Shanghai police chief falls in Xi Jinping’s latest purge

Domestic News

Announced in July, a campaign to clean up China’s police and criminal justice systems has taken down its most senior official yet.

illustration of xi jinping and two hammers
Illustration by Derek Zheng

Chén Yīxīn 陈一新 is Secretary-General of the Central Political and Legal Affairs Commission, the powerful Chinese Communist Party organization that oversees the police and justice system. On July 8 this year, he gave a speech (in Chinese) at a meeting of the Commission announcing a new rectification campaign to clean up domestic security and criminal justice organizations.

Chen is a trusted adjutant of Xí Jìnpíng 习近平: They worked together in Zhejiang between 2002 and 2007, and Xi sent Chen to Wuhan in February this year to take command of the city’s COVID-19 response.

  • Chen signaled the seriousness of the campaign with a grim metaphor, calling for the security system to “turn the knife inward and shave the poison off the bone” (刀刃向内、刮骨疗毒 dāorèn xiàng nèi, guā gǔ liáo dú).

The purge began swiftly: “Within the first week after the call to action, Communist Party enforcers had launched investigations into at least 21 police and judicial officials…Dozens more have since been taken down, including the police chief of Shanghai, the most senior target thus far,” reports the Wall Street Journal. The police chief, Gōng Dàoān 龚道安, is also the vice mayor of Shanghai.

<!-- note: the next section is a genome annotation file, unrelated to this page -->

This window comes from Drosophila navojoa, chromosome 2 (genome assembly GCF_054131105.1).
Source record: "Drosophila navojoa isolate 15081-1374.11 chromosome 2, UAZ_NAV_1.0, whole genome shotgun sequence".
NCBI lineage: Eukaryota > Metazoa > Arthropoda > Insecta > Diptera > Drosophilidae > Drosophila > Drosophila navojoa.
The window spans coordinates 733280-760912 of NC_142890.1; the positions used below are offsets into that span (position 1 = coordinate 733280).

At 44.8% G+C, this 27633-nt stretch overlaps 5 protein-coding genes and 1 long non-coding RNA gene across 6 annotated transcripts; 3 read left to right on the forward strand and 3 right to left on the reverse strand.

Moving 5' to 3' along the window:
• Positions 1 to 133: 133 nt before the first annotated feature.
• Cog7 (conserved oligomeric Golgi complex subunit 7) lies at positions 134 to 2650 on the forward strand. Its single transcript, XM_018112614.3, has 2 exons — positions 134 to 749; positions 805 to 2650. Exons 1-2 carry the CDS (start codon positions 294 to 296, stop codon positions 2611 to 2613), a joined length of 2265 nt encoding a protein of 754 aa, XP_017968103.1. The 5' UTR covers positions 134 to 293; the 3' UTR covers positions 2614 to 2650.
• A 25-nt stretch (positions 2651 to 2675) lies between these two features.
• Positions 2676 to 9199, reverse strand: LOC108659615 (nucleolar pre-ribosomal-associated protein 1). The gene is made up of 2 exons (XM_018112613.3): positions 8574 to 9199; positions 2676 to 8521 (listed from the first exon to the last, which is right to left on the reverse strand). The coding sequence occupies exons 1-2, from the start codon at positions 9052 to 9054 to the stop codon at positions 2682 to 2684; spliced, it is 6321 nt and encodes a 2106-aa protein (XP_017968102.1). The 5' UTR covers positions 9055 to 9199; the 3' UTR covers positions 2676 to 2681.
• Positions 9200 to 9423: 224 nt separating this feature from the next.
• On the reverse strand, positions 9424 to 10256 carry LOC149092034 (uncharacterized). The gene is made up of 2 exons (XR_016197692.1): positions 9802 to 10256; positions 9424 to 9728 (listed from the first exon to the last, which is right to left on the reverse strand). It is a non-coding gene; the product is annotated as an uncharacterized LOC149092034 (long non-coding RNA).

Why is this happening now?

“Such campaigns have become an enduring feature of Xi’s almost eight-year tenure as China’s top leader, with more than 3 million cadres ensnared in corruption probes as of January,” notes Bloomberg. But why now?

  • “Some analysts” say, according to the Wall Street Journal report, that Xi “appears keen to tighten his grip over agencies vital to maintaining social stability and upholding his personal authority” as he confronts the economic disruptions of COVID-19 and a rapidly deteriorating relationship with the U.S. and other countries.
  • Purging the security forces into submission also gives Xi “more leverage as he positions himself to secure a third term as Communist Party leader in 2022, said Wu Qiang, a Chinese politics researcher and former lecturer at Beijing’s Tsinghua University,” according to the Wall Street Journal.
  • Chen’s speech that launched the campaign “signaled as much,” notes the Wall Street Journal, when he compared the current campaign to “the 1942-1945 Yan’an Rectification Movement — a purge that consolidated Mao Zedong’s control over the Party.”